This story is originally from Miracle Foundation’s website. Miracle Foundation is a women’s de-addiction centre in Bangalore. You can read about it on their listing page. I hope this story is an encouragement!
Hello, my name is Susan and I’m an addict.
Living in a very religious family I always felt deprived and controlled. I was full of fear and became very angry when things didnt go my way. This behavior continued during my adolescent years.
In school I felt very inferior to everybody. I felt that I am not good enough to fit in anywhere and it made me feel miserable. I remember watching English movies where people were smoking and drinking and everybody is scared of them and slowly I started fantasizing about being a person like that so people would not make fun of me.
I started stealing coins at the age of 6 , it gave me a rush thinking that nobody knows about it. Stealing became a habit for me. When I went to class 6 I saw this group of girls who were very rebellious in the school, I wanted to be like them.
One day one of the girls came up to me and asked me if I wanted to hang out with them, I felt like at last somebody is giving importance to me, and I started behaving like them. I was a very curious little girl.
I bunked the class and went with them. I saw that they were sniffing glue. This was my first experience with inhalants. I was very excited and scared at the same time. I felt very hyper and started behaving rebellious. I got into a lot trouble at school, got suspended because of my behavior and my family got to know about it. They didn’t want to keep me in there.
They shifted me abroad , my behavior was still the same, I was bunking school, lying and stealing to continue my habits. After the tsunami incident my father wanted me back home, I hated change and I was moved around a lot and I felt like a puppet. I had no say in what I wanted to do or where I wanted to be.
When I came back I spent all my time lazing around at home and my dad finally put me in a job just to get me off the bed. This was where I started to using brown sugar and I loved the high.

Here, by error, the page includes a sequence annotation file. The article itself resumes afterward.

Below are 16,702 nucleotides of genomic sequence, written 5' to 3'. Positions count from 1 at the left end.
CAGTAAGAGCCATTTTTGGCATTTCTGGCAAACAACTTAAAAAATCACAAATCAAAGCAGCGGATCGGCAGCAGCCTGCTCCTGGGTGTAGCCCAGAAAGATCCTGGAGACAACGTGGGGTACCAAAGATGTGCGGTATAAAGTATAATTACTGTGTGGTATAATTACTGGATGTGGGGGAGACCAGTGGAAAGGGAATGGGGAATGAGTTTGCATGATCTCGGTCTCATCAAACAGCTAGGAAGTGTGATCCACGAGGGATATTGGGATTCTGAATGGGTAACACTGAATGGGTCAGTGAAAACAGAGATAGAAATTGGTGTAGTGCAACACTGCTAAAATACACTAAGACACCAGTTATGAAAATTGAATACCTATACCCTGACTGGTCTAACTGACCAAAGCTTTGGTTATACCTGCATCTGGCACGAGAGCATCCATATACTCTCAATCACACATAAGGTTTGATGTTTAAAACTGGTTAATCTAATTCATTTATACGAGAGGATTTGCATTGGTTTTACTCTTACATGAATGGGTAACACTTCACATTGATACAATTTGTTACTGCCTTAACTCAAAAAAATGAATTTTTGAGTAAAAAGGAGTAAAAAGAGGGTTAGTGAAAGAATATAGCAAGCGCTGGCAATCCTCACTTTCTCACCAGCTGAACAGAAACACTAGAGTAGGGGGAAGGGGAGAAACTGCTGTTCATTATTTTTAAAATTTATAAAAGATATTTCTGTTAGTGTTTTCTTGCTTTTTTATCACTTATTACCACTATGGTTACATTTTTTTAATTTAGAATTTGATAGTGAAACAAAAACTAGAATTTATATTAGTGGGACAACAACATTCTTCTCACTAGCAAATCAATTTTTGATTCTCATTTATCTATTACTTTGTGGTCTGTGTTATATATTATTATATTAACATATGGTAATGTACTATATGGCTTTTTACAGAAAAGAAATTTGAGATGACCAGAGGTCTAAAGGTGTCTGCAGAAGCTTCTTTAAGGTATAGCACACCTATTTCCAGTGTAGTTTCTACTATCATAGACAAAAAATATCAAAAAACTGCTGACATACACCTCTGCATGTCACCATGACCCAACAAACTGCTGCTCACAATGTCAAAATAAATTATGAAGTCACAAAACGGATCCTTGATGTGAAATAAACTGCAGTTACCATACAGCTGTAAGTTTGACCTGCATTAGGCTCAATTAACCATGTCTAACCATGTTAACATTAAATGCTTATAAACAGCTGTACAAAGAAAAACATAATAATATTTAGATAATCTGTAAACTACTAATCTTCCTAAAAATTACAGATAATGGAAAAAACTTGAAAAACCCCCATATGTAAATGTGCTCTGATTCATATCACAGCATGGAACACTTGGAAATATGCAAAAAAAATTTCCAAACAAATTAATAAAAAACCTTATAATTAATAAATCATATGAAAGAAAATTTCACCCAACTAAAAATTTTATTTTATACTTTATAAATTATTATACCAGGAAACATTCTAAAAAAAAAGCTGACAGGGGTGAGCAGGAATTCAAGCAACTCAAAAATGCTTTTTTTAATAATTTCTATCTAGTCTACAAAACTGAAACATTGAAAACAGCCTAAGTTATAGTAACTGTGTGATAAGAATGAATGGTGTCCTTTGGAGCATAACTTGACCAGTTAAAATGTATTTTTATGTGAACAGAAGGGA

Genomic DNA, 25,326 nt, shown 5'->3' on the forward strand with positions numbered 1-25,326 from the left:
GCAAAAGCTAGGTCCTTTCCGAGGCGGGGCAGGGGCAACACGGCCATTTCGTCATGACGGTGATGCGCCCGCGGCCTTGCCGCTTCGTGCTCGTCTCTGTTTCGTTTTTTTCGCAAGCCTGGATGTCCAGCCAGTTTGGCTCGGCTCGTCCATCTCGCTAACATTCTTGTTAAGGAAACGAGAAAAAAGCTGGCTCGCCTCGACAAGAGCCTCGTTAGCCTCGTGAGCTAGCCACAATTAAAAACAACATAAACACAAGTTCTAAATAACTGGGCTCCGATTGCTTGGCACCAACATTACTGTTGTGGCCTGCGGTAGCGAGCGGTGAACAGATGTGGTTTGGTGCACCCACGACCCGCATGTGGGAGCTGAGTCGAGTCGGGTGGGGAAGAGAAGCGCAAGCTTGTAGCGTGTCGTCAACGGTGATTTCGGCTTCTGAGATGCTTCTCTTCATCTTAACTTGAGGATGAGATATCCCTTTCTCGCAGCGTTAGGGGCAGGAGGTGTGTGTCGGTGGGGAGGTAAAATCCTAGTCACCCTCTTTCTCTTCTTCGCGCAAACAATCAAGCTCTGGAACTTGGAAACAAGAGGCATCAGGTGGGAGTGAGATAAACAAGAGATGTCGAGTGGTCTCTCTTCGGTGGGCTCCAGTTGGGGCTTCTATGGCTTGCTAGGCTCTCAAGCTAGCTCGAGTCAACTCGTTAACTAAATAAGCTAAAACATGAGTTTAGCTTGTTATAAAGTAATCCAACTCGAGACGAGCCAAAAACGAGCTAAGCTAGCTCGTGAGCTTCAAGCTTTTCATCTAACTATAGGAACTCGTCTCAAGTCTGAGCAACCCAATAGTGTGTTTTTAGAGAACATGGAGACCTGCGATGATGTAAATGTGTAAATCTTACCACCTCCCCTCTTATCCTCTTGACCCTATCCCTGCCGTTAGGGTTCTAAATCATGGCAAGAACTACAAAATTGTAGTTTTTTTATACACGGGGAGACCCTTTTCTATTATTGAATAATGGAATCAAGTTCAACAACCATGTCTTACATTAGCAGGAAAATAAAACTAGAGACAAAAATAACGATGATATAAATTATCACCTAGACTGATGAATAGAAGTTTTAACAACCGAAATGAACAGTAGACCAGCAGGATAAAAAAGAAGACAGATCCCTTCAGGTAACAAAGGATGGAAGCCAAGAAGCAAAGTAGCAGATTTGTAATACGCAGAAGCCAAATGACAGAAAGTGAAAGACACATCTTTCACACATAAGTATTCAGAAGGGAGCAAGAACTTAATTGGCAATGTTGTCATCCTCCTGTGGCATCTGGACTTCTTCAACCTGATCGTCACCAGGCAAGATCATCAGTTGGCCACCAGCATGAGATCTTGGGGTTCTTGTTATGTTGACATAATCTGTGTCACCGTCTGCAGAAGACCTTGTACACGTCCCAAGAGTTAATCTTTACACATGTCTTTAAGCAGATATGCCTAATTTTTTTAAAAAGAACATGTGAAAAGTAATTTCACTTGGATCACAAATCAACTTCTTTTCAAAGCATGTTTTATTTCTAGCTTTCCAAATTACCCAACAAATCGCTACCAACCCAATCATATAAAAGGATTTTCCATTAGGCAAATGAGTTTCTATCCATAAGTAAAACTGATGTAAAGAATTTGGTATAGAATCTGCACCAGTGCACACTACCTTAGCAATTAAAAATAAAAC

I was from a wealthy and reputed family. For me money and scoring was never a problem. People would take me anywhere I wanted, get me my stash and take care of me. Things were very easy for me at first. As my disease progressed, my circle of friends consisted only of peddlers and highly addicted people. I started loosing weight and totally neglected my hygiene. I eventually fell sick.
By this time I felt like I was totally worthless and completely out of control. I would see my older friends doing well for themselves and would be very jealous of them, and I would be sitting there either scoring or turking. Things got out of hand very soon and my family decided to put me in a rehab.
I was admitted in a rehab in Hyderabad where I was not willing to do anything or listen to anyone. I was very arrogant and resentful towards my family for putting me in there. I had not progressed at all during my entire stay there and all I did was manipulated and plan my next score. I got shifted to Miracle Foundation. The rehab in Hyderbad believed they could not help me because of my dishonesty and close mindedness. When I arrived here I was more resentful, arrogant and very scared that people would finally find out who I am. The last thing my brother said before dropping me off was, Let people help you.
I was tired of playing games and being dishonest. I eventually started identifying with another addict and started listening to her. Even when I had made many mistakes, people kept telling that they had confidence in me and that I could do better. Things started changing for me and I slowly gave in.
In Miracle Foundation I did what was asked of me and followed instructions. I honestly started my step work again, got myself a sponsor and felt much better. In time I started helping out and taking up more and more responsibilities which made me feel worthwhile and trusted. I started doing things I never thought I was capable of doing. I saw a different side in me that I liked very much and which was not something projected upon me by my family or people back home. I became myself, on my own.
I finally had my life in my hands, that my life was not controlled by my family or drugs. I am very grateful to this place because it gave me hope which was something I never had. I have come a long way from where I started.
Today I confidently conduct sessions on awareness, help and guide other addicts just like me. I am happy where I am today and dont feel alone anymore.